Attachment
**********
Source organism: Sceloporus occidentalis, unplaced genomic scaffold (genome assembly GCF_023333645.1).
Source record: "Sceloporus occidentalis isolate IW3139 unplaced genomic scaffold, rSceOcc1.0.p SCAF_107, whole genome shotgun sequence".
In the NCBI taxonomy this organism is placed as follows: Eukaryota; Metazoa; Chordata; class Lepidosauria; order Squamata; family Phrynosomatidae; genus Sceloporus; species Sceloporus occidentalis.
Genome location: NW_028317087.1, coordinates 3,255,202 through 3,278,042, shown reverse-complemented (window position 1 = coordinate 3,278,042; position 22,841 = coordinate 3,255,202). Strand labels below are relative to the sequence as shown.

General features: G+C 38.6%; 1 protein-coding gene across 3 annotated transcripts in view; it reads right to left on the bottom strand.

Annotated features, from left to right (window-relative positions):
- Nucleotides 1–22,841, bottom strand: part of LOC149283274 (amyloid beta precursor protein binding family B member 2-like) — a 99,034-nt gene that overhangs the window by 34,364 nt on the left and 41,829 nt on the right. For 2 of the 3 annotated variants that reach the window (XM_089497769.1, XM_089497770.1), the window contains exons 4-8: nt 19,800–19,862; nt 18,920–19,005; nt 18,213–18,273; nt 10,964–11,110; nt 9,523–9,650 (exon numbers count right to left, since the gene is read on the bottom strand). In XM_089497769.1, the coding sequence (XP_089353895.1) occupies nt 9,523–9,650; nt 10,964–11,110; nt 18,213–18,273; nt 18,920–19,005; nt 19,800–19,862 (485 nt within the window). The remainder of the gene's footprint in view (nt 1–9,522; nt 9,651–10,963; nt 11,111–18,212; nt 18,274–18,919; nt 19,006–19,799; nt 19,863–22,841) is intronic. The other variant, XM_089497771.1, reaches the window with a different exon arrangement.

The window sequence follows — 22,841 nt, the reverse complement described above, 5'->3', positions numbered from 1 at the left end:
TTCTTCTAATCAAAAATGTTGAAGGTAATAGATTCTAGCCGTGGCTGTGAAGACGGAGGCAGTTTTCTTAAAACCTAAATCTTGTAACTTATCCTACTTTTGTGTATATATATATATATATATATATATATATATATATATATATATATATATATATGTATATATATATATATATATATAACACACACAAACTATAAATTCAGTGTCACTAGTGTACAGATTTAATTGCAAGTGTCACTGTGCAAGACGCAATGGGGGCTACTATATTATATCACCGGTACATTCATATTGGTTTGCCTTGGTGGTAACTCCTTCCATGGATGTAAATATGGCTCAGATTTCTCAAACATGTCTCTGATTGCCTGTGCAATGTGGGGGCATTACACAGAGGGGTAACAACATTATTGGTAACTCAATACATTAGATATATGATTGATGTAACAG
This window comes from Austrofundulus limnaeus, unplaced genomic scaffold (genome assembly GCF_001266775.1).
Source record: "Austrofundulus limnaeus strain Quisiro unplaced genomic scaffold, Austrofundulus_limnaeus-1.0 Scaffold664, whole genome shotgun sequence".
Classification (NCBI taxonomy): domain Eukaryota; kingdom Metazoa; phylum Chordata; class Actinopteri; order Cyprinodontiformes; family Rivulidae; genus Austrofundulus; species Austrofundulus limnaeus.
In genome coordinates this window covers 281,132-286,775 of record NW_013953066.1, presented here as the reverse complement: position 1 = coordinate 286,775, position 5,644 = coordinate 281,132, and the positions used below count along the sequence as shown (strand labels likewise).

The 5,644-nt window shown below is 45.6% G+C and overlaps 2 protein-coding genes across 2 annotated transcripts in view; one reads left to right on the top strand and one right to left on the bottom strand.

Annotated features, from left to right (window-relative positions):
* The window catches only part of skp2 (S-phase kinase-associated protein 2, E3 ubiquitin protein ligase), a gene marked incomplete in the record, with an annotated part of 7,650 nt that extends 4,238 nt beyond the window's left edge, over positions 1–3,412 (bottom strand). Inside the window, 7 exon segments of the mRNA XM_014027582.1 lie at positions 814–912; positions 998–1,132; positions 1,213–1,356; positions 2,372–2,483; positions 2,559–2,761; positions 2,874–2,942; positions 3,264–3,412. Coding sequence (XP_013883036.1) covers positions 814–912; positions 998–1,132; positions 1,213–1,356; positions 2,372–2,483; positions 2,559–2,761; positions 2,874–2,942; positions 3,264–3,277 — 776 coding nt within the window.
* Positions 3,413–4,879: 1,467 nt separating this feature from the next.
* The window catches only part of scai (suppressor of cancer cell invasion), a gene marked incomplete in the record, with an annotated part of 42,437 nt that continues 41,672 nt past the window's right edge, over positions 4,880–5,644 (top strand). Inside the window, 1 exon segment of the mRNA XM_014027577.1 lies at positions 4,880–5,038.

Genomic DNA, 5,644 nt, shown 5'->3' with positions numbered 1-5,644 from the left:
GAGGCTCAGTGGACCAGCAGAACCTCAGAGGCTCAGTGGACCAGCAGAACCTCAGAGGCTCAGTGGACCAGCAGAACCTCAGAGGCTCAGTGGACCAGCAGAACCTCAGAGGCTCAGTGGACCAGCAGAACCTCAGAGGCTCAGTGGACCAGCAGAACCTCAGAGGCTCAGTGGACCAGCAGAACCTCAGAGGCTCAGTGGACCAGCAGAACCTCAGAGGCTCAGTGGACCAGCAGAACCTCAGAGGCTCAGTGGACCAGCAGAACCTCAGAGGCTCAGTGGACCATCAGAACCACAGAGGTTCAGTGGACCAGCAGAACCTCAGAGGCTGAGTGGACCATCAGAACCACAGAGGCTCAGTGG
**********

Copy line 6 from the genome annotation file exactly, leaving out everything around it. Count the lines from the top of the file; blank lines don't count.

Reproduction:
Annotated features, from left to right (window-relative positions):